Fitness wearables have been a hot trend for several years now, but research shows many people stop using them after the first six months or so. That’s because transforming your fitness routine requires more than just wearing a tracker. You still need internal motivation, and you need to know how to integrate the information from your wearable to enhance your routines.
“Fitness trackers can only measure
what you’re doing; they can’t change
your habits for you.”
Start With the Right Device
Image via Flickr by benwebboz
First, you need a wearable that you’ll actually wear. Your tracker can’t help you if it’s sitting in a drawer. A multifunction wearable device like Samsung or Apple smartwatches has so many useful features, like making calls and alerting you to messages, that it will quickly become part of your life. It’s harder to leave your device in a drawer when it’s integrated with your phone and your daily routines.
Track Heart Rate, Not Calories
Experts agree that trackers aren’t much good at estimating the number of calories you’re burning. According to a recent Stanford study, even the best calorie estimates from wearable devices were off by an average of 27 percent, and the worst were off by as much as 93 percent. If you adjust your calorie intake based on these numbers, you’re likely to be very disappointed with the result.
On the other hand, the same study found that wearables with heart rate monitoring were surprisingly accurate, and those heart rate numbers can be very useful in calculating an accurate caloric burn.
Set Personalized Goals
Your device probably came preprogrammed with goals that have nothing to do with you. Ignore those.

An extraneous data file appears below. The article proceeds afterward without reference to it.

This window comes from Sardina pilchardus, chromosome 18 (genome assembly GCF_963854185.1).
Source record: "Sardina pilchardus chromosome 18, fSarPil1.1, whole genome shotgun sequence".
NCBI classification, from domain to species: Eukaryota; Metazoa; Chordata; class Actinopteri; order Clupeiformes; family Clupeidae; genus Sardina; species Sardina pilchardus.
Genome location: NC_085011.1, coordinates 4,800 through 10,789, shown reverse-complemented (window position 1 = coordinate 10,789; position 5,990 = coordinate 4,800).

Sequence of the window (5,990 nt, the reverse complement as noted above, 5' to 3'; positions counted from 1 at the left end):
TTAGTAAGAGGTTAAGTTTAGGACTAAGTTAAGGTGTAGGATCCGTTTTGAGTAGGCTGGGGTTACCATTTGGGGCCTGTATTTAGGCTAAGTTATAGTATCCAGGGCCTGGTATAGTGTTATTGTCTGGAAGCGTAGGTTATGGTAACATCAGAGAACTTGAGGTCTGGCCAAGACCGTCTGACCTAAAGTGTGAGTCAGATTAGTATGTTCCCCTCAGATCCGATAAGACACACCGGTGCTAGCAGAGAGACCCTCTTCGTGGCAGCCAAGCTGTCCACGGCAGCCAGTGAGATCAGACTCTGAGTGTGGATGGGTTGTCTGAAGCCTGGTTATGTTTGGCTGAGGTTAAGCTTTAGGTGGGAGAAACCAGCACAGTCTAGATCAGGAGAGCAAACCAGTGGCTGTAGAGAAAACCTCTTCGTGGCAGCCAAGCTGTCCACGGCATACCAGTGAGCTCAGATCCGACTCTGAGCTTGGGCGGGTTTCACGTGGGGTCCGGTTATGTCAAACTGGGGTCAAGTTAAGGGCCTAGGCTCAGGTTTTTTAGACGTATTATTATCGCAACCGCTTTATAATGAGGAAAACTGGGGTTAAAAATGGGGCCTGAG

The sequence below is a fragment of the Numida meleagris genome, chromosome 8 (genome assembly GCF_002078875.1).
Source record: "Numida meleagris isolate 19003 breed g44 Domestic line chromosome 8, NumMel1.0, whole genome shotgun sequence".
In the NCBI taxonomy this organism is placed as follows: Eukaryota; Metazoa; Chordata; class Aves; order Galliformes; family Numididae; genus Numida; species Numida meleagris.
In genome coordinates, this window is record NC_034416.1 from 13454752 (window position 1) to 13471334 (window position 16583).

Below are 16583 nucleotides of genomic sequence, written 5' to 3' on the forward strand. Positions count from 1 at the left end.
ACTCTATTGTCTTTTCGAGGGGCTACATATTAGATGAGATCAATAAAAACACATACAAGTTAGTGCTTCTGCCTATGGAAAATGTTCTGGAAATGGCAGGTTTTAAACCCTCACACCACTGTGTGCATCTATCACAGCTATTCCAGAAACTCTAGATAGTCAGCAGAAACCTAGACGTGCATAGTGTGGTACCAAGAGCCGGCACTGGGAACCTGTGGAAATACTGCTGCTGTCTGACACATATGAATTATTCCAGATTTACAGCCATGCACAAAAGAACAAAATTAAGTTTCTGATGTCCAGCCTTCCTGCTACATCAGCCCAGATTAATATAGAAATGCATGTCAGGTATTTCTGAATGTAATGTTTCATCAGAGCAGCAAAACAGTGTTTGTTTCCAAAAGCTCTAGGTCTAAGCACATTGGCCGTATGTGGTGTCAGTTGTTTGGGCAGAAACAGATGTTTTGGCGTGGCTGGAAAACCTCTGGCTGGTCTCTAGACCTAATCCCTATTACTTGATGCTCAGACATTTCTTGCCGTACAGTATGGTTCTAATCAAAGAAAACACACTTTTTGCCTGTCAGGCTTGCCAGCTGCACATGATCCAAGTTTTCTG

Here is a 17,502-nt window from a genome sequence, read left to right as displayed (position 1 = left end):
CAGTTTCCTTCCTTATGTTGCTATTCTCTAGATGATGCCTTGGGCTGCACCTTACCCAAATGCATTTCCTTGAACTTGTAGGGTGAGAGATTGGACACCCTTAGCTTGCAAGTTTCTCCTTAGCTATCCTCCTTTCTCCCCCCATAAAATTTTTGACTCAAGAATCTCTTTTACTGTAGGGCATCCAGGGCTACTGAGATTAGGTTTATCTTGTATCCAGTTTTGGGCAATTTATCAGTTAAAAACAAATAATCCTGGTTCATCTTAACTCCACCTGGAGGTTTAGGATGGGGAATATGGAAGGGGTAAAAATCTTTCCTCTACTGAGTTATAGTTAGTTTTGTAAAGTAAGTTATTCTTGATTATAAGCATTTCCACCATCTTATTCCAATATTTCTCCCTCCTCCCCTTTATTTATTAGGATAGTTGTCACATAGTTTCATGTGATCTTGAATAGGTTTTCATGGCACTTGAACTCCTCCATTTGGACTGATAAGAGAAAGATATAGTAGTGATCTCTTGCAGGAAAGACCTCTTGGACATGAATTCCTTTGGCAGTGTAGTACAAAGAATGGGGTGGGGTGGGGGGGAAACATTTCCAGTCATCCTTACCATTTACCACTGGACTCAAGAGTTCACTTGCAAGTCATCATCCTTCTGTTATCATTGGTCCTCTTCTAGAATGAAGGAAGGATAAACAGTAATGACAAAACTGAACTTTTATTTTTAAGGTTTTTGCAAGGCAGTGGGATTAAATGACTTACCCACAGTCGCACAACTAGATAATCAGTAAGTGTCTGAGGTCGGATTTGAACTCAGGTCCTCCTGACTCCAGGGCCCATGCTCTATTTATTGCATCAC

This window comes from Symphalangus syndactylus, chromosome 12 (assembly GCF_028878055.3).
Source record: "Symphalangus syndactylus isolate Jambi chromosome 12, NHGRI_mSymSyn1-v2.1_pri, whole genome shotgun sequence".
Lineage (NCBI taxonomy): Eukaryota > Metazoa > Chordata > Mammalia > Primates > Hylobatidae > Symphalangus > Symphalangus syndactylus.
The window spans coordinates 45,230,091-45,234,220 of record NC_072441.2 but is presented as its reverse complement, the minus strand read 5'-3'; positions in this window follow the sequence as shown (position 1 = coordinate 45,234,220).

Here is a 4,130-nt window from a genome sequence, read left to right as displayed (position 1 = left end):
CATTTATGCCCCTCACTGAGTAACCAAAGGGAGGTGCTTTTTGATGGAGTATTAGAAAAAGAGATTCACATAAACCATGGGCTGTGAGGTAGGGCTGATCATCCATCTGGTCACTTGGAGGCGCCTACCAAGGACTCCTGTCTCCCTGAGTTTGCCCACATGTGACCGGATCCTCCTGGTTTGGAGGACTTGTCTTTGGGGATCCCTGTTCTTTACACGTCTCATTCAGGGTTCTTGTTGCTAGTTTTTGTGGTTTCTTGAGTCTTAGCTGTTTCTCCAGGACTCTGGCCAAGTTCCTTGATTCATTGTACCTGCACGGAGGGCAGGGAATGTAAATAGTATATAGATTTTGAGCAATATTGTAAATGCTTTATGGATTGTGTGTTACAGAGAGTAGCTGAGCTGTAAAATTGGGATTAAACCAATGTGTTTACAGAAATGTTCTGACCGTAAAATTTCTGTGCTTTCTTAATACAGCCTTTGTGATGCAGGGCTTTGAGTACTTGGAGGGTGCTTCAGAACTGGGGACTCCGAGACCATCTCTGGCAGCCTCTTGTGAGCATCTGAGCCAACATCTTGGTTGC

Gather data for a week or two to get a picture of where your personal starting point is, then set goals based on that information. Maybe you’re a retail worker or nurse who walks 20,000 steps a day at work or an office writer who sits all day and barely gets in 2,000 steps. A 10,000 steps per day goal is completely irrelevant in either case.
Set a reasonable daily standard based on your real life and your personal fitness goals. If you walk a lot of steps each day but rarely get your heart rate up, your goal might be to raise your heart rate into a specific zone for 30 minutes each day. If you are almost completely sedentary, your goal might be 5,000 steps.
“It’s up to you to find the motivation
you need and to use the data your
tracker collects in ways that serve
your fitness goals.”
Break Down Your Goals
Moving for just five minutes each hour makes an enormous difference in overall health.Click To Tweet
A daily goal isn’t always helpful. By the time you realize that you’re not going to make it, you may be too tired to care. Therefore, it’s more useful to break your goals into whatever units feel natural in your day. You may have a “before lunch” goal and a “by dinnertime” goal. Morning people might set a “before work” goal. These mini-goals will help you change your habits better than a daily goal would.
Evidence keeps pointing to extended sitting as a major health destroyer. Sitting for several hours a day contributes to mortality from all causes, but especially obesity and heart disease — even among people who work out. Moving for just five minutes each hour makes an enormous difference in overall health.
Set your tracker to remind you to move each hour, then when you get that notification, pop up and do a few stretches, take a walk, get a drink of water, or step outside for a little Vitamin D.
Log What You Eat
Your tracker is only measuring half the equation. The foods you eat are a huge part of your overall fitness, health, and well-being. Sync your wearable with an app that makes food tracking easy so you only have to keep up with one system. Make sure you’re getting the nutrients you need and that you’re not loading up on empty calories or falling prey to emotional eating. Eat to fuel your body.
Fitness trackers can only measure what you’re doing; they can’t change your habits for you. It’s up to you to find the motivation you need and to use the data your tracker collects in ways that serve your fitness goals.
Have you considered adding wearables to your fitness routine?
Which wearables have you used with your fitness routine?
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